The Untold Story Of Sylvia Muzila, The Fearless Woman Of Many Firsts
Sylvia Muzila broke the glass ceiling in 2014 when the former cop became the first female Mayor of Francistown since Botswana’s Independence in 1966. Staff Writer GOSEGO MOTSUMI caught up with the retired civic leader
In the political arena, the Setswana adage, “Ga di etelelwe pele ke manamagadi,” which loosely translates into “The female of the species is not to lead,” is often cited when a woman aims for a prominent decision-making position in public affairs.
Questions about her marital status, family and educational background often arise while her aspirations and capabilities are ignored simply because she is a woman. Born Sylvia Tabitha Muzila nee Nlea in a small village called Dombodema in Zimbabwe, she developed a passion for public service from a tender age and went on to prove that women can break barriers and lead.
She ticked all the boxes for a capable leader with a strong educational background attained in Botswana and a Master’s of Social Science degree in Development Administration from the University of Birmingham in the UK in 1989. “Immediately after high school I joined the Botswana Police Service in Francistown and was among the first eight women who joined and were posted in 1972,” she revealed.
“I was quite young but the thought of service and bringing peace to my community brought me much joy. I wanted to work with people. The Commissioner of Police at the time, Simon Hirschfeld, wrote a letter to introduce us to the police service and we were treated with respect and fairly in our job. But I needed to secure funds to further my studies, so I left the police service in 1978 and joined Selibe-Phikwe Town Council.”
After completing her Master’s degree, Muzila was posted to the Ministry of Local Government where she focused on housing and policy development. At one point she created the housing department within the ministry with Minister Eric Molale. In 1996, Muzila rose to become District Commissioner, first for Gaborone, then for Kweneng, the North East and Francistown, until 2008.
The year 2008 was a landmark for her because that is when she decided to go into active politics under the Botswana Democratic Party because she was still passionate about public service at the grassroots level. But despite her achievements developing and implementing housing projects in support of the National Housing Policy, 36 years of experience in the civil service and a strong educational background, she lost elections twice which, in her view, was simply because she was a woman.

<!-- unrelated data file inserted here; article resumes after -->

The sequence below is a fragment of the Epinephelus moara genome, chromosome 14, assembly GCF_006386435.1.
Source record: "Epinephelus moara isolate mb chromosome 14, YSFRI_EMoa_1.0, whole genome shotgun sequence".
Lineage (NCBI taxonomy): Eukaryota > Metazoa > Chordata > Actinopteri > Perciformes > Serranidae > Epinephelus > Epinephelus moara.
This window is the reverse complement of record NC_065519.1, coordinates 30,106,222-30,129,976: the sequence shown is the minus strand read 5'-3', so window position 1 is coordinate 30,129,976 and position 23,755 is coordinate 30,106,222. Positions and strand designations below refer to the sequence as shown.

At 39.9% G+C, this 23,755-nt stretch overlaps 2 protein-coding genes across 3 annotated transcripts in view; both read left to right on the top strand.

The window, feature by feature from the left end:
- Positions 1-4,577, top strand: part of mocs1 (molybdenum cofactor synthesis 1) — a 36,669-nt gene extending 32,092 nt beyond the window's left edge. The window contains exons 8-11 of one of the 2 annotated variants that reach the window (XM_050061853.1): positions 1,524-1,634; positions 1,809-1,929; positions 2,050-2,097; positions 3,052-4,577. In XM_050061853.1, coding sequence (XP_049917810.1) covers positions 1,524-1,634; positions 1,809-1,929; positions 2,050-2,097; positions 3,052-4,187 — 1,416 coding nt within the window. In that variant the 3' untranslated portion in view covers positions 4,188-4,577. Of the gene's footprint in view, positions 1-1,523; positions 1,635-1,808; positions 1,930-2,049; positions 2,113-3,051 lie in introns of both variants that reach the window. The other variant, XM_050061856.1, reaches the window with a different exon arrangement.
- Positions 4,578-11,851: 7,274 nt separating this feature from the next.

She lost the race to Parliament for Francistown South to the Umbrella for Democratic Change (UDC) in the 2014 General Elections. “I would go around villages appealing for votes and the feedback was that Parliament was a no-go area for a woman. I should at least try the council, the word went, often blatantly to my face. I would like people to change this perception,” she says.
Nevertheless, Muzila would make history by becoming the first female Mayor Francistown beginning in 2014, emerging as a symbol of empowerment in a male-dominated bastion. She rose to the mayoralty during a special full council session when she was unopposed after the six opposition councillors failed to nominate a candidate. “Immediately after starting work, my challenges began as a woman among men aspiring for my position,” she says. “I knew it would be a big challenge, but I was skillful and ready to fill those big shoes.”
Muzila soon proved her mettle as a strong character, witness her name is today still synonymous with the City of Francistown because she put in enough work for its economy reach a new level of prosperity. She had a dream to turn Botswana’s second city into an economic powerhouse of the North and began with maintenance of its infrastructure.
“I came in at a time when the ‘spaghetti’ project was approved and had to embark on it with the ministry,” she recalls. “I had to prove myself more and push harder to show that women are even more than capable. I challenged myself to attract investment to revitalize the city and make it a destination of all things precious.”
The Obed Itani Chilume Stadium was constructed during Muzila’s mayoralty. Understandably, she beams with joy when she looks on the legacy she has left. After her term as Mayor, Muzila – who is currently based in Francistown – is still active as her zeal for public service has not ebbed. Although she has retired from active politics, her presence is still felt in identifying development projects to improve the city further. She was one of the panelists in a recent dialogue to mark this year’s 16 Days of Activism Against Gender-Based Violence that took place at the Three Dikgosi Monument in Gaborone.
During her tenure as Mayor, Muzila also prioritized women empowerment and created opportunities for that in Francistown. In 2018, she signed a Statement of Commitment with Gender Links to contribute towards achieving the SADC Protocol on Gender and Development by ensuring gender balance and that women in the council and the community actively participated in decision-making.
“If you aspire to lead, you have to have the heart to work for the people,” she says. “It should be inbuilt so that it is sustainable over a long time.”